Like a flash he was gone through the door. Sure there was no honor in running, but there was less in dying stupidly. He didn't even think as he ran down the street towards the edge of town. It was only a few blocks to the forest's edge. He was reacting at an instinctual level now, letting his primal nature shine. There was something deeper that called to him.

The shadows enveloped him as he hit the tree line. Somewhere deep inside, below the surface of his conscious thought a beckoning urge drew him towards the heart of this aged woods. He could not readily understand this compulsion--he could only obey it.

His breathing was rampant, taxing his heart furiously as he ran almost mindlessly through this twisted labyrinth of dark, macabre forms and foreboding darkness. Why had he chosen this way? The chaotic thoughts he was having kept a wicked pace with his now aching feet. Deeper, deeper, just a little further into the abyss...

Still he ran with his predator right on his heels. Then suddenly, without the slightest warning, he stopped. It was as though he had slammed face first into an invisible stone wall. The pounding of his tired heart began to ease downward down, even though he still was taking heavy drags of air trying to catch his breath.

There, dead in his tracks, he stood waiting like a martyr for the flames. His nemesis was coming...he could feel it. In the core of his bones the omen sang like a siren's chant. With every breath that moment drew closer and more taunt. He knew that there was no way he could win. The man was a giant, but still he had no fear of him. Better to die, better to dream...

"You're DEAD!" a disembodied voice told him. Soon he saw his adversary. Even in the shadows of the trees this man was a menacing hulk. He was bathed in sweat and rage; there was no means of reprieve. There was now only left sudden moments of jagged realization dug deeply from prophetic oblivion. Darkness will have its way.

From the distance there was a growl, as ancient eyes locked on their quarry. The large, atavistic form moved against Jeremy's pursuer. Wrapping its huge hairy arms around the man it broke his back with a quick, practiced jerk. His dread had left him silent, except for a final whimper before his demise. Two clawed hands tore the shattered form in half, spilling blood and guts onto the ground.

The creature then looked at Jeremy. Returning to his work, the creature's eyes moved back to the warm corpse lying at its feet. He didn't understand why, but he had no fear of the beast. It would not harm him. Jeremy knew this at the most basic level, below all of the noise in his mind. He had nothing to fear.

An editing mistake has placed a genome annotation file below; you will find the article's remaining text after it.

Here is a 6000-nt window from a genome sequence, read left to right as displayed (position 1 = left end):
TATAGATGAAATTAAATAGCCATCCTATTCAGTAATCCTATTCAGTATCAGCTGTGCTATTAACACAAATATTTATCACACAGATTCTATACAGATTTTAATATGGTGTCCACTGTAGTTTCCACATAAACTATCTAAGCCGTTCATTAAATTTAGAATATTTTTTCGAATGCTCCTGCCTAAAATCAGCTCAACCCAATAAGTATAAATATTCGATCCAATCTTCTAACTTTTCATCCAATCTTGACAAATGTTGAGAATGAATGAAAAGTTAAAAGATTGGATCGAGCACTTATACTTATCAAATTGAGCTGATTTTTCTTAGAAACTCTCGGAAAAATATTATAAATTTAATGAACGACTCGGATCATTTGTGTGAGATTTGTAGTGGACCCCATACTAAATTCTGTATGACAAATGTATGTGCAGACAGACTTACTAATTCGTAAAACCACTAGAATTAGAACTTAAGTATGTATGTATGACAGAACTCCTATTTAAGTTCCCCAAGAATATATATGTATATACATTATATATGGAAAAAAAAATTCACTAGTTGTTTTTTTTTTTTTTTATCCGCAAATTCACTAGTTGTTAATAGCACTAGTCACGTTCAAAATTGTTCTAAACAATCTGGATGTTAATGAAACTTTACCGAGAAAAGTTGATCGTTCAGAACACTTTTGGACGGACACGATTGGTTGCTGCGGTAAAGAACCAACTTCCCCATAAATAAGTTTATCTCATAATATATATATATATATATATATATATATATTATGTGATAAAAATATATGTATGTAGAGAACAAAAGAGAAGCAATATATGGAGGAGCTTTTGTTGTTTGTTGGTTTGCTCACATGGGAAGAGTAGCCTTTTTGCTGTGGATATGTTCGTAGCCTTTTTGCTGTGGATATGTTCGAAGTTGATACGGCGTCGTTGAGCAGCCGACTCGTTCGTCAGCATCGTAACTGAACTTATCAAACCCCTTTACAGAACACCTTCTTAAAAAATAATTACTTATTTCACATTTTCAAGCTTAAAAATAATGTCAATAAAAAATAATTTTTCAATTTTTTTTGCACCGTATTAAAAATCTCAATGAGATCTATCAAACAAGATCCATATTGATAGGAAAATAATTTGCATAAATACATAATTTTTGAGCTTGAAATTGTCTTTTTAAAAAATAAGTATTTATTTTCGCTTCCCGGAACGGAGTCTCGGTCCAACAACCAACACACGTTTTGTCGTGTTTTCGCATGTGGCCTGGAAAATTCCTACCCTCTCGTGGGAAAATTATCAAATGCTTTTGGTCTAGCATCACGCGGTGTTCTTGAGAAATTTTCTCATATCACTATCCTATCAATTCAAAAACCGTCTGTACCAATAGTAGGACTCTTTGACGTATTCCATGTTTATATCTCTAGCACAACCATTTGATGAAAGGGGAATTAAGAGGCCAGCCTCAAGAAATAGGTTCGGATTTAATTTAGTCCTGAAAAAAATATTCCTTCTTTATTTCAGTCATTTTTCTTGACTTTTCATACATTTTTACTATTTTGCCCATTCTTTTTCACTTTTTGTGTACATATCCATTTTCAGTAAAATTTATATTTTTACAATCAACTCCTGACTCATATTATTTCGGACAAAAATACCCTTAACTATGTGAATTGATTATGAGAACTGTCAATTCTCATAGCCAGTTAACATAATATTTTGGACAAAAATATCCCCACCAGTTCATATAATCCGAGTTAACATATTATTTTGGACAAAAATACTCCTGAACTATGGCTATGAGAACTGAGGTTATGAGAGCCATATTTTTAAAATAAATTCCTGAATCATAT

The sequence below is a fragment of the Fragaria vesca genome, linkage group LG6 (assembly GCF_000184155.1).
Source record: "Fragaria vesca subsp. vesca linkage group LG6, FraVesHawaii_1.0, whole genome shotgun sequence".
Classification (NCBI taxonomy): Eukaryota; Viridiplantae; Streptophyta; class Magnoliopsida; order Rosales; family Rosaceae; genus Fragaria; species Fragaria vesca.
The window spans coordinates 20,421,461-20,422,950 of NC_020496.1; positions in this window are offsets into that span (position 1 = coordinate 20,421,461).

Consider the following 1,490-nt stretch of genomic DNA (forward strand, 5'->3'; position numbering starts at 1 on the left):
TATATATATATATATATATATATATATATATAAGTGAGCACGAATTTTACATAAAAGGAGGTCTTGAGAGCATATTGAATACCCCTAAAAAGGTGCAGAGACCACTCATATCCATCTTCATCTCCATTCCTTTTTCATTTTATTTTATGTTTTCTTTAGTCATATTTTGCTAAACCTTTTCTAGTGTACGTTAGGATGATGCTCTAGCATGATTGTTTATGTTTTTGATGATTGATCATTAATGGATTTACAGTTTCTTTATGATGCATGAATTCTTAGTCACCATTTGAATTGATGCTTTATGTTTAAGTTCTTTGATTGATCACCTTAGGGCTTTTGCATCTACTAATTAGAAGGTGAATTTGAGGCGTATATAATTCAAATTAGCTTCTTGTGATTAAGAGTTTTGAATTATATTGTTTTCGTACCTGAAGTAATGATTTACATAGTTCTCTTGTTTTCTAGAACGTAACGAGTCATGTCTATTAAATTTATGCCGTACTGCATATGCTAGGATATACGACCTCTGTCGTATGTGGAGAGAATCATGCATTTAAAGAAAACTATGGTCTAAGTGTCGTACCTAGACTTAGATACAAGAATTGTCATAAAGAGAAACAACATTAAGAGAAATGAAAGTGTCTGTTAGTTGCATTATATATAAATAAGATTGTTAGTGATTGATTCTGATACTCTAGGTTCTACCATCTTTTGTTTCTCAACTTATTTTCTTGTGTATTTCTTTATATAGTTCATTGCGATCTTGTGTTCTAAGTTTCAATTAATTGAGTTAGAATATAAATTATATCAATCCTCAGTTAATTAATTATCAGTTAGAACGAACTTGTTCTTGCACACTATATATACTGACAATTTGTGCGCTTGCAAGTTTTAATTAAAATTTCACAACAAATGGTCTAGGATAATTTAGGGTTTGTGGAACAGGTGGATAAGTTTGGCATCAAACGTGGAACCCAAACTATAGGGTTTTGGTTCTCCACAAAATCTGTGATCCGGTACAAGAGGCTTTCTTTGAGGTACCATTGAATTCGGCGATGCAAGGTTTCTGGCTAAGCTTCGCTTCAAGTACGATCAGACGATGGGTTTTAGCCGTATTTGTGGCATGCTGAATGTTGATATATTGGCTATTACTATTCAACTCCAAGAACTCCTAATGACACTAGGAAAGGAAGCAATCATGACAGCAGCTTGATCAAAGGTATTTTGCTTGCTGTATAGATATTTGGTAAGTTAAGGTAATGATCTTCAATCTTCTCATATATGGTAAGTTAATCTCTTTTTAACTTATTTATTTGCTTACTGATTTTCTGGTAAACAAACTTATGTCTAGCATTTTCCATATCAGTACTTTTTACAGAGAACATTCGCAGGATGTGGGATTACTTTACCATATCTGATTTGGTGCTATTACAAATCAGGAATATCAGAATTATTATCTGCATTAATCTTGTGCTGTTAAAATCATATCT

The apelike monster's fangs ripped into the dead flesh. Staining its teeth pink with blood it swallowed a large bite of this gruesome feast. It was a massive thing, and its hunger was now at least temporarily sated with the kill. Then it rose to its feet. Turning away, it drug the mangled torso behind it as it headed into the blackness of the surrounding woods.

Before it was totally out of sight it stopped momentarily, and turned back towards Jeremy. Its black eyes connected with his and then it was gone.


Jeremy exited the forest almost serenely. As he hit the edge of the trees he paused briefly, staring back into its murky depths. A word drifted to the surface of his mind from distant memories of his dazed childhood, "Munkee." For now he could not remember what the importance of it was, only that it made him vaguely happy in some indescribable way.

He walked home. On this night, for the first time in many years, he had dreams. They were dark and prophetic dreams of his angel, an image of a woman he had not yet known but loved too well. Her phantasm haunted him in the times ahead from the dark Gehenna of his soul. Along with these fateful visions came oblique memories from his youth...of darkness, solitude, and a beast he called friend.

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Author Bio

Author W.B. Vogel writes about what he loves...the darkness and all of God's creations cast from it. Born early on a dark and dismal day in November of 1972, his love of the storm and the night has been a major influence and inspiration. "The Dark Days are the best..."

Influences range from writers such as H.P. Lovecraft, Bram Stoker, and Edgar Allan Poe to directors such as John Carpenter and bands such as Carcass, Slipknot, Acid Bath, the Vandals, Misfits, Entombed, Konkhra, Transport League, and Fishbone.

"It is not a matter of survival of the fittest, but of the fiercest."
----W.B. Vogel, circa 1999 A.D.

  Visit W. B. Vogel's web site.

Read a short horror story by Vogel -- Road Kill


His writings credits include:
"Black Flowers" in FANTASQUE Magazine (Spring 2000)...
"Lost Dreams" in PENNY DREADFUL Magazine... (April 2000 [Wynter 2000], issue #12 "...Reveries Of Death")

"A Hunger" in OBLIGATORY SIN Magazine...




"Munkee" Copyright © 2000 W. B. Vogel. All rights reserved.
Published by permission of the author.
This page last updated 4-1-01.